You do not know what you're talking about. I am a content creator. I have also worked as a journalist and actually went to journalism school and learned all about fair use and my rights as a creator. I deal with this shit every day, it's my job. YouTube doesn't fight for jack shit. They never have and they never will. You clearly do not understand the issue you're talking about.

For example, the Canadian federal government is currently ramming a bill through that's going to significantly damage Canadian creators. YouTube knows this and agrees that it's bad for all of us. Are they fighting it? No. They sent us all emails telling us to email our MPs and fight it ourselves. Even though it's their platform and they agree it will significantly damage their business, they won't lift a finger to do anything.

Kaze88158d ago

The rest of the world is not Japan. Big streamers playing your game actually promote your game and usually boosts sales of good games. Games are not movies, that you just watch in 2h and be done with it. On games you actually actively interact with and the sense of immersion is on another level. Nintendo have no good will at all with their IP's. Some fan made a Zelda fan made movie and was supposed to show it of for free, then Nintendo sent their lawyers. Someone makes UE5 engine demo of Mario 64, lawyers. Someone makes a review of Mario kart 8, lawyers. Someone teaches how to play Zelda songs on a flute, lawyers. You can have fun with Nintendo games, but for the love of god don't make anything yourself related to them or at least don't post it anywhere if you don't want Nintendo lawyers on your house :D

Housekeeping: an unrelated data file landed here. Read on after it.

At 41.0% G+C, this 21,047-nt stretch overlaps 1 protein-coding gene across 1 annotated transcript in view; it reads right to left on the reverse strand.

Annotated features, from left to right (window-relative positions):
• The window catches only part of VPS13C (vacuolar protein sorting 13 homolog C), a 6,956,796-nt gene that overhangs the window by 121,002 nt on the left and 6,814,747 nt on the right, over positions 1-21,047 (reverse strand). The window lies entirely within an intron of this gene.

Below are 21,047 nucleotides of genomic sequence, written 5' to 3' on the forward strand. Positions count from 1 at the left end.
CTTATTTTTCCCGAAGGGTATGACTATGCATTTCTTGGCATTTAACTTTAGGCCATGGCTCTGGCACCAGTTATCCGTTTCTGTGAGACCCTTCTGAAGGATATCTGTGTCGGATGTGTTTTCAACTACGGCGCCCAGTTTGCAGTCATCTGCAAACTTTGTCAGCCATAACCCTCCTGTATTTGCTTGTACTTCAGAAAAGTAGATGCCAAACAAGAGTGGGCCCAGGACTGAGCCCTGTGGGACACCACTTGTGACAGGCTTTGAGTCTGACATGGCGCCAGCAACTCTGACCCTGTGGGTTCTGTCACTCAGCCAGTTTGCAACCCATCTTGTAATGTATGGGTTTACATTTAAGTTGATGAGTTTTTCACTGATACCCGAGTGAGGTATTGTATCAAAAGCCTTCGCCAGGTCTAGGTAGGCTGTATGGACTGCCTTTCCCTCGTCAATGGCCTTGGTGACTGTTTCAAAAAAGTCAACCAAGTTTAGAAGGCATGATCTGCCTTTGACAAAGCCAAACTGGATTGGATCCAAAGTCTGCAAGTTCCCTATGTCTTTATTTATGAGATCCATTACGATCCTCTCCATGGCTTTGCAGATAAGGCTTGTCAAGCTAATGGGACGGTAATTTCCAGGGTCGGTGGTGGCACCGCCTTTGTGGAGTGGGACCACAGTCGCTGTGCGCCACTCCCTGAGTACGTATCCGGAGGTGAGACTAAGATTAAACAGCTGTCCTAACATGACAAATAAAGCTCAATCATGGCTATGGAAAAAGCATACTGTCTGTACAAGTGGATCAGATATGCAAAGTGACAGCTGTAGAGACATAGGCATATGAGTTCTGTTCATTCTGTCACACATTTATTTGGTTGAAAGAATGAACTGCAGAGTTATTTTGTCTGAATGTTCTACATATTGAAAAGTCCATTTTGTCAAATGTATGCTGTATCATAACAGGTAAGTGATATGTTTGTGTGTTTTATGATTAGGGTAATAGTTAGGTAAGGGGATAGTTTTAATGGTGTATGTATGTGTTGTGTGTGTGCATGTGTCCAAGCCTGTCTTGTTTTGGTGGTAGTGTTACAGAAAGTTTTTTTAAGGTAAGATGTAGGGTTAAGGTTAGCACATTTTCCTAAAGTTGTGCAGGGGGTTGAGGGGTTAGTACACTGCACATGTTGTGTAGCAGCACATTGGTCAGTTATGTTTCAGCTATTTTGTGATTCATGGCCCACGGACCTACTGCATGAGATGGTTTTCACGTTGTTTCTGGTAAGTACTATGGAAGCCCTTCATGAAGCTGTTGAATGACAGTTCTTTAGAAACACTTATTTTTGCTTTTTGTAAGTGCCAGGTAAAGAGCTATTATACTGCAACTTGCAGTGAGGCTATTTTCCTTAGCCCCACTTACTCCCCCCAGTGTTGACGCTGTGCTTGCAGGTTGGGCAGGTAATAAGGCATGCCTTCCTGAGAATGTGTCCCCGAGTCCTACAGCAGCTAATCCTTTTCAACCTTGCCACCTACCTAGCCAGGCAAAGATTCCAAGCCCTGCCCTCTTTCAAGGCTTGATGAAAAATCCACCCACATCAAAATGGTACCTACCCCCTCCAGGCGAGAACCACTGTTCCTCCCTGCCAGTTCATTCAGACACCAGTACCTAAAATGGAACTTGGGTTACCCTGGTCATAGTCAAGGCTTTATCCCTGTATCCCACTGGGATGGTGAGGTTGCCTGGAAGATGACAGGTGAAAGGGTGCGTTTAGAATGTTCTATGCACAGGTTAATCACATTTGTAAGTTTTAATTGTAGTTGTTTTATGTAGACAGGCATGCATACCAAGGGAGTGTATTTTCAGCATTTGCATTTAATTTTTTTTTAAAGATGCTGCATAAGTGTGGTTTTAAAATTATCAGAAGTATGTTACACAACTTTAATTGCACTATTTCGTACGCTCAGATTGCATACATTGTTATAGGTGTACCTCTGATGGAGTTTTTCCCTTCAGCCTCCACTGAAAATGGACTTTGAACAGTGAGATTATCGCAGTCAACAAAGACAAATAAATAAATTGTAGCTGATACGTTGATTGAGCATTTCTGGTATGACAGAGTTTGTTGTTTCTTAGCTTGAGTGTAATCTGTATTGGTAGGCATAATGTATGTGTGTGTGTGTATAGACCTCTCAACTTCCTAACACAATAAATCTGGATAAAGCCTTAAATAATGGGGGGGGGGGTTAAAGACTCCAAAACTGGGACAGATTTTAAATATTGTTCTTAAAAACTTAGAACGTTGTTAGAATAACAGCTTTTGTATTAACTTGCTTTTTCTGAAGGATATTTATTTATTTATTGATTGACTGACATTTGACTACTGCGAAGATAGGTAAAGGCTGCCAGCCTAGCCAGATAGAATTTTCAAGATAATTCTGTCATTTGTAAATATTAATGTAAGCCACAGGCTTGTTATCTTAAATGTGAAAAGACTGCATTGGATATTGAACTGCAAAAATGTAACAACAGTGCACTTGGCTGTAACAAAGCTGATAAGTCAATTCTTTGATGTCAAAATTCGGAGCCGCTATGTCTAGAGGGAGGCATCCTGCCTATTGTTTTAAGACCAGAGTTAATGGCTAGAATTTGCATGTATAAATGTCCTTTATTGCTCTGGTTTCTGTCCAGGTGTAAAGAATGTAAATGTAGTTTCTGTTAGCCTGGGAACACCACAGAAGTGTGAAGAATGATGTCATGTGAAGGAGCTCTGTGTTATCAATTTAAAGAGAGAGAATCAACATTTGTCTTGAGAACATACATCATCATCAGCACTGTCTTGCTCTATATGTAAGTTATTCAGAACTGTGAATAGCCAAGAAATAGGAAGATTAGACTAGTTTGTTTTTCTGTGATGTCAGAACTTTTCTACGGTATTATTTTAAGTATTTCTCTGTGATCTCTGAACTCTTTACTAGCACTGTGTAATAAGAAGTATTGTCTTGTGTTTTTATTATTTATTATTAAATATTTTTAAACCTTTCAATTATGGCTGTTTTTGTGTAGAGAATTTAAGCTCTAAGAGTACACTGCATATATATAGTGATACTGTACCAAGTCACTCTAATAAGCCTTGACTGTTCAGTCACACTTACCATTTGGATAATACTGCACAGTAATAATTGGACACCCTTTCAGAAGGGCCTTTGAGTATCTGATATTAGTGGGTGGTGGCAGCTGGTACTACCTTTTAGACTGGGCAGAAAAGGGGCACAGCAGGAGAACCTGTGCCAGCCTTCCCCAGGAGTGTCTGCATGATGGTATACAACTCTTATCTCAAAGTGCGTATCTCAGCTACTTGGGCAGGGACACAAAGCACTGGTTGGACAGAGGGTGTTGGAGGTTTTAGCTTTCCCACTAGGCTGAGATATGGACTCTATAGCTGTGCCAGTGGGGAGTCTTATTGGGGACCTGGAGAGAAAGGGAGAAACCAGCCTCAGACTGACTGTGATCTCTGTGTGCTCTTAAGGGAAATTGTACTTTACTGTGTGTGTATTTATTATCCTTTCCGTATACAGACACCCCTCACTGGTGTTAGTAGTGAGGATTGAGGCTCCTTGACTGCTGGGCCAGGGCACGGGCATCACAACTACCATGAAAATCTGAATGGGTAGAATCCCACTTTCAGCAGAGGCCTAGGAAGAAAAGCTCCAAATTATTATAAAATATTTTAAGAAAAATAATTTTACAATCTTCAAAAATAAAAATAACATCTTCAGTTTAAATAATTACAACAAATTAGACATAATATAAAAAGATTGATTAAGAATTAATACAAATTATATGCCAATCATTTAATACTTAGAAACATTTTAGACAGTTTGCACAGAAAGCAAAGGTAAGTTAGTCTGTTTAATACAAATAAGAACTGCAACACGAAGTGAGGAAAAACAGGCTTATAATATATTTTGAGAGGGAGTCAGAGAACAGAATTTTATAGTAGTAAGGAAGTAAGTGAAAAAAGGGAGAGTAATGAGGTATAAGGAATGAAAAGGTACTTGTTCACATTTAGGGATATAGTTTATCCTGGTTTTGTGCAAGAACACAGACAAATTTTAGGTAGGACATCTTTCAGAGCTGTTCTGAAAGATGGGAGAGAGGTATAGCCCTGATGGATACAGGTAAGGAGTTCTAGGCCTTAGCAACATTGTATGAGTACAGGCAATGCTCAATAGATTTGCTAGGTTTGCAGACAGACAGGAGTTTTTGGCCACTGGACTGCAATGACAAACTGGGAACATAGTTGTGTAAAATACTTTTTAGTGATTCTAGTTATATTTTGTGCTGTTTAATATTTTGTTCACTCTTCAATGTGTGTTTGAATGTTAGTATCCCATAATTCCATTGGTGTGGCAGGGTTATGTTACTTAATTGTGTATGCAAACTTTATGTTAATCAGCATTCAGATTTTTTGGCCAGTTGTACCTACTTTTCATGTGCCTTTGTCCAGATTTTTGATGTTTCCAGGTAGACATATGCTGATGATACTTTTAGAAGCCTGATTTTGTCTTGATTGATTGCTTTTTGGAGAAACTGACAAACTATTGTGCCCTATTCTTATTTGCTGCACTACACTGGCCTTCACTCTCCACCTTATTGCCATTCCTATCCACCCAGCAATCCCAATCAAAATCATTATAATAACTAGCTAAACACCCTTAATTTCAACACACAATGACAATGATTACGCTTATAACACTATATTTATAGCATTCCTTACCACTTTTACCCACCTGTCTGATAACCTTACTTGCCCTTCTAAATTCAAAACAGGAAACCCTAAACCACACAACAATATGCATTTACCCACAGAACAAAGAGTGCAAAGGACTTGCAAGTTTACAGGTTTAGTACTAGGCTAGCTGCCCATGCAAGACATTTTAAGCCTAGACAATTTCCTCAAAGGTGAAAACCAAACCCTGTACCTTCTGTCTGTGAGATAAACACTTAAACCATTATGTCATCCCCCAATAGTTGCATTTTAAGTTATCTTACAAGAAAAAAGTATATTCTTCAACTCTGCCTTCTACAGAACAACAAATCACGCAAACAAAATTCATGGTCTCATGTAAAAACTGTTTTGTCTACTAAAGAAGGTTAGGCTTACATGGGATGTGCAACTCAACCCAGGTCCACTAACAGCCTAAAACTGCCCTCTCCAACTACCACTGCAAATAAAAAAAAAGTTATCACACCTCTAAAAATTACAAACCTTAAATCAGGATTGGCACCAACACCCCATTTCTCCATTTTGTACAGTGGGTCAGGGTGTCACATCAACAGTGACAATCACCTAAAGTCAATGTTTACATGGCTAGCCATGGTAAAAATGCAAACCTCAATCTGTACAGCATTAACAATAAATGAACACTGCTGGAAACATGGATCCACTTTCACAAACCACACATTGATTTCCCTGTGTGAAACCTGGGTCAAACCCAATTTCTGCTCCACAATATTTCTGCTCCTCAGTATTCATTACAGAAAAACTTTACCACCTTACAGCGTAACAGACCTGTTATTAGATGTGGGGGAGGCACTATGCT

CrimsonWing69157d ago (Edited 157d ago )


I’m sorry but again you’re not making sense.

If fair use supersedes copyright strictly on legal terms, then why is Nintendo able to legally copyright strike you and win in a court case if they want your content taken down for using recordings of the game they made?

Same with Atlus. Why can they legally take all your sh*t down if you stream past a certain chapter?

If fair use protects this content, then copyright can’t be used against it. I think, and don’t take this personally, you might not understand what you’re taking about. Fair Use is a gray area, but can I put up a full playthrough of Zelda with added jpegs and some commentary and call that transformative work and is protected under fair use? According to you I can.